News
people
Sport
Ashley Barnes of Burnley scores their second goal
footballMan City vs Burnley match report
Arts and Entertainment
Peter Mayhew as Chewbacca alongside Harrison Ford's Han Solo in 'Star Wars'
film
News
i100
Arts and Entertainment
Man of action: Christian Bale stars in Exodus: Gods and Kings
film
Arts and Entertainment
Tracy Emin's 1998 piece 'My Bed' on display at Christie's
artOne expert claims she did not
News
Ernesto Che Guevara and Fidel Castro, right, met at Havana Golf Club in 1962 to mock the game
newsFidel Castro ridiculed the game – but now investment in leisure resort projects is welcome
News
Hackers revealed Oscar-winning actress Lawrence was paid less than her male co-stars in American Hustle
people
Arts and Entertainment
Clueless? Locked-door mysteries are the ultimate manifestation of the cerebral detective story
booksAs a new collection of the genre’s best is published, its editor explains the rules of engagement
Sport
Robin van Persie is blocked by Hugo Lloris
footballTottenham vs Manchester United match report
Latest stories from i100
Have you tried new the Independent Digital Edition apps?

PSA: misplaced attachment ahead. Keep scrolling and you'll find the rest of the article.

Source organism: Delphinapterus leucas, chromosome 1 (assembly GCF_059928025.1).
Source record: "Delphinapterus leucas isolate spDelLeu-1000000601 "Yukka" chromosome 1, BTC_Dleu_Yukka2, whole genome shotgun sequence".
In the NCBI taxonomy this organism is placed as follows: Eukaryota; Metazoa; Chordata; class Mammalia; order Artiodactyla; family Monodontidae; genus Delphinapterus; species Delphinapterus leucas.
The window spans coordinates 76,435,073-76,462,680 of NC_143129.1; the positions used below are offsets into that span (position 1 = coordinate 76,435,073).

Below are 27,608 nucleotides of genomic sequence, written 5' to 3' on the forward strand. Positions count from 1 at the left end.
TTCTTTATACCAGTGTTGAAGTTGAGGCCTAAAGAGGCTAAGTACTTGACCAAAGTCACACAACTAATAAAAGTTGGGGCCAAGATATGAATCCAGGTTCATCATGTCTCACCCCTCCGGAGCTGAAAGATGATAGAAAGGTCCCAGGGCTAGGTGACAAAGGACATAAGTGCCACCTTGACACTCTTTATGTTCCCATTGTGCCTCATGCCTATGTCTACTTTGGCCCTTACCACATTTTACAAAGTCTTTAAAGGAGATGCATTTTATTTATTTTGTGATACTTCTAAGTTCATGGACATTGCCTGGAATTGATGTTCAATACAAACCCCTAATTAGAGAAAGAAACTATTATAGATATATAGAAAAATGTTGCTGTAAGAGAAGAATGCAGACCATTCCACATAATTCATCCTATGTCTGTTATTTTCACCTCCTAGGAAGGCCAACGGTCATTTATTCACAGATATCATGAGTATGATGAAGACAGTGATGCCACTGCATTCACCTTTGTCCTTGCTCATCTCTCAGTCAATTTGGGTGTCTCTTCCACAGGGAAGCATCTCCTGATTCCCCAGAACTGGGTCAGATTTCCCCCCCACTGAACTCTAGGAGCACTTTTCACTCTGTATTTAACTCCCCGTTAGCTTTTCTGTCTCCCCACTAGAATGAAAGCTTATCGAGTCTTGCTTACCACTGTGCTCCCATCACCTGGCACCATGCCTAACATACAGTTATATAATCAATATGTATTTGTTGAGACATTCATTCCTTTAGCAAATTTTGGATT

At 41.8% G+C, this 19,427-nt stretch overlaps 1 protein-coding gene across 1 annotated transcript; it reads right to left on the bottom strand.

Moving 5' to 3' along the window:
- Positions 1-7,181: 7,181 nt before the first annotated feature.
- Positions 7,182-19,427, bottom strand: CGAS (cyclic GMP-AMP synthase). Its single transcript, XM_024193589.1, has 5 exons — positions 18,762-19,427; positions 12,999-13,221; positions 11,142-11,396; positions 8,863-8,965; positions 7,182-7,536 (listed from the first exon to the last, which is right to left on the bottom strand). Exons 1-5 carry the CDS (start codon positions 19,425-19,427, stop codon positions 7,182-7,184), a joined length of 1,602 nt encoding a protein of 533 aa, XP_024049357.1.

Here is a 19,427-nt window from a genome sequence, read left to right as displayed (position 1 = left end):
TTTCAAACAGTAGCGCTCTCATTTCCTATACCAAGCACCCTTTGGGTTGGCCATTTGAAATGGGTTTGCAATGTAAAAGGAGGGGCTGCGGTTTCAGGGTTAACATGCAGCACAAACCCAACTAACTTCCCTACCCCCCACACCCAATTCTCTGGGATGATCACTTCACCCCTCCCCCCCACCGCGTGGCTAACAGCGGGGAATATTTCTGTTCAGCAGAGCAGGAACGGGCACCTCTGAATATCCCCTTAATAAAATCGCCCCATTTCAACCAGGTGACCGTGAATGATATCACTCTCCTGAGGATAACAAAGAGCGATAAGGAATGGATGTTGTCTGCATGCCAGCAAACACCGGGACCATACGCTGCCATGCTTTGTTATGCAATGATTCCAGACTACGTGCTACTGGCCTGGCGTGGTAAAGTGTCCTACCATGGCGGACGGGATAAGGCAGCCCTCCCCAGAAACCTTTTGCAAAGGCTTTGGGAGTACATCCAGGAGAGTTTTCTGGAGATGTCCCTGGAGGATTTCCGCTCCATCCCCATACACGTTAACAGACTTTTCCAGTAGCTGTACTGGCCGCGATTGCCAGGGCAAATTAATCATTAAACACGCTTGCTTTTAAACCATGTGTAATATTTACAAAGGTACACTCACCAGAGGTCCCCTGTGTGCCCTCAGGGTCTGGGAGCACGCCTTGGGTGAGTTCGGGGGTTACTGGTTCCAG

Independent Dating
and  

By clicking 'Search' you
are agreeing to our
Terms of Use.

iJobs Job Widget
iJobs General

Recruitment Genius: Business Manager

£32000 - £40000 per annum: Recruitment Genius: A Business Manager is required ...

Recruitment Genius: Operations Manager

£45000 - £55000 per annum: Recruitment Genius: This is an exciting opportunity...

Recruitment Genius: Panel & Cabinet Wireman

£20000 per annum: Recruitment Genius: Panel Wireman required for small electro...

Recruitment Genius: Electronics Test Engineer

£25000 - £27000 per annum: Recruitment Genius: An SME based in East Cheshire, ...

Day In a Page

A timely reminder of the bloody anniversary we all forgot

A timely reminder of the bloody anniversary we all forgot

Who remembers that this week we enter the 150th anniversary year of the end of the American Civil War, asks Robert Fisk
Homeless Veterans appeal: Former soldiers pay their respects to a friend who also served

Homeless Veterans appeal

Former soldiers pay their respects to a friend who also served
Downfall of Dustin 'Screech' Diamond, the 'Saved By The Bell' star charged with bar stabbing

Scarred by the bell

The downfall of the TV star charged with bar stabbing
Why 2014 was a year of technological let-downs

Why 2014 was a year of technological let-downs

Security breaches and overhyped start-ups dominated a year in which very little changed (save the size of your phone)